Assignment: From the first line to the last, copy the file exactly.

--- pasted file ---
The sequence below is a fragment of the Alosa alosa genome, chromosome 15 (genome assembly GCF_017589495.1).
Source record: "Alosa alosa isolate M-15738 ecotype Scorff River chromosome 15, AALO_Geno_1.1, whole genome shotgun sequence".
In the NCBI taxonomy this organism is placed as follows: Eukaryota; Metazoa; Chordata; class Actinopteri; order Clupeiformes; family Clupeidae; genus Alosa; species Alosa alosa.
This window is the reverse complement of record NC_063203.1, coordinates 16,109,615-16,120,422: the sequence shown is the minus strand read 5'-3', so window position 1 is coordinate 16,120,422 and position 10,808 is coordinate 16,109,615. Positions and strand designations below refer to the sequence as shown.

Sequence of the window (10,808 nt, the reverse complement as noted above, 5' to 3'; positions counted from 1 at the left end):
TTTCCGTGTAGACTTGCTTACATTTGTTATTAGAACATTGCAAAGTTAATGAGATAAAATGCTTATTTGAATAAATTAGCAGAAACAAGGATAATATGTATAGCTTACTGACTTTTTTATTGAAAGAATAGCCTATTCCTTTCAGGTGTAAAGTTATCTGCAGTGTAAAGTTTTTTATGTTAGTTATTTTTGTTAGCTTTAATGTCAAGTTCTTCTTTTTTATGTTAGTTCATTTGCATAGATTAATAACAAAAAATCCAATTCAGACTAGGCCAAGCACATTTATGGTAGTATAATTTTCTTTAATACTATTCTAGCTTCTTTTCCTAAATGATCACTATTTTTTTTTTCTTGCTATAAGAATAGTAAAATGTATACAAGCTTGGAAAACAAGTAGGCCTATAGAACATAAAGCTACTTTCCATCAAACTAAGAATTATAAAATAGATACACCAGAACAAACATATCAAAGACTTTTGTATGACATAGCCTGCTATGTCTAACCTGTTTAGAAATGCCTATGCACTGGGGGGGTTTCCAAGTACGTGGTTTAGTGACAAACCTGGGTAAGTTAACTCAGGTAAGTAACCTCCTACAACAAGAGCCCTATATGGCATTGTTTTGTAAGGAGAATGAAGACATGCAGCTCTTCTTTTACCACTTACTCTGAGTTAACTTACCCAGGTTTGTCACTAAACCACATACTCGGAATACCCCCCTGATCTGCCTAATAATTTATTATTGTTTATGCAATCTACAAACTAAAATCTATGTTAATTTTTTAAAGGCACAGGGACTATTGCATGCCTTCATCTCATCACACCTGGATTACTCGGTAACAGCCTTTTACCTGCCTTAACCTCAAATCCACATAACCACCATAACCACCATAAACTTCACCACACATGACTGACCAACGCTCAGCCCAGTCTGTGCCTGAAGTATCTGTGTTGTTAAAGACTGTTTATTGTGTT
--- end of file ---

The sequence below is a fragment of the Alosa alosa genome, chromosome 15 (genome assembly GCF_017589495.1).
Source record: "Alosa alosa isolate M-15738 ecotype Scorff River chromosome 15, AALO_Geno_1.1, whole genome shotgun sequence".
In the NCBI taxonomy this organism is placed as follows: Eukaryota; Metazoa; Chordata; class Actinopteri; order Clupeiformes; family Clupeidae; genus Alosa; species Alosa alosa.
This window is the reverse complement of record NC_063203.1, coordinates 16,109,615-16,120,422: the sequence shown is the minus strand read 5'-3', so window position 1 is coordinate 16,120,422 and position 10,808 is coordinate 16,109,615. Positions and strand designations below refer to the sequence as shown.

Sequence of the window (10,808 nt, the reverse complement as noted above, 5' to 3'; positions counted from 1 at the left end):
TTTCCGTGTAGACTTGCTTACATTTGTTATTAGAACATTGCAAAGTTAATGAGATAAAATGCTTATTTGAATAAATTAGCAGAAACAAGGATAATATGTATAGCTTACTGACTTTTTTATTGAAAGAATAGCCTATTCCTTTCAGGTGTAAAGTTATCTGCAGTGTAAAGTTTTTTATGTTAGTTATTTTTGTTAGCTTTAATGTCAAGTTCTTCTTTTTTATGTTAGTTCATTTGCATAGATTAATAACAAAAAATCCAATTCAGACTAGGCCAAGCACATTTATGGTAGTATAATTTTCTTTAATACTATTCTAGCTTCTTTTCCTAAATGATCACTATTTTTTTTTTCTTGCTATAAGAATAGTAAAATGTATACAAGCTTGGAAAACAAGTAGGCCTATAGAACATAAAGCTACTTTCCATCAAACTAAGAATTATAAAATAGATACACCAGAACAAACATATCAAAGACTTTTGTATGACATAGCCTGCTATGTCTAACCTGTTTAGAAATGCCTATGCACTGGGGGGGTTTCCAAGTACGTGGTTTAGTGACAAACCTGGGTAAGTTAACTCAGGTAAGTAACCTCCTACAACAAGAGCCCTATATGGCATTGTTTTGTAAGGAGAATGAAGACATGCAGCTCTTCTTTTACCACTTACTCTGAGTTAACTTACCCAGGTTTGTCACTAAACCACATACTCGGAATACCCCCCTGATCTGCCTAATAATTTATTATTGTTTATGCAATCTACAAACTAAAATCTATGTTAATTTTTTAAAGGCACAGGGACTATTGCATGCCTTCATCTCATCACACCTGGATTACTCGGTAACAGCCTTTTACCTGCCTTAACCTCAAATCCACATAACCACCATAACCACCATAAACTTCACCACACATGACTGACCAACGCTCAGCCCAGTCTGTGCCTGAAGTATCTGTGTTGTTAAAGACTGTTTATTGTGTT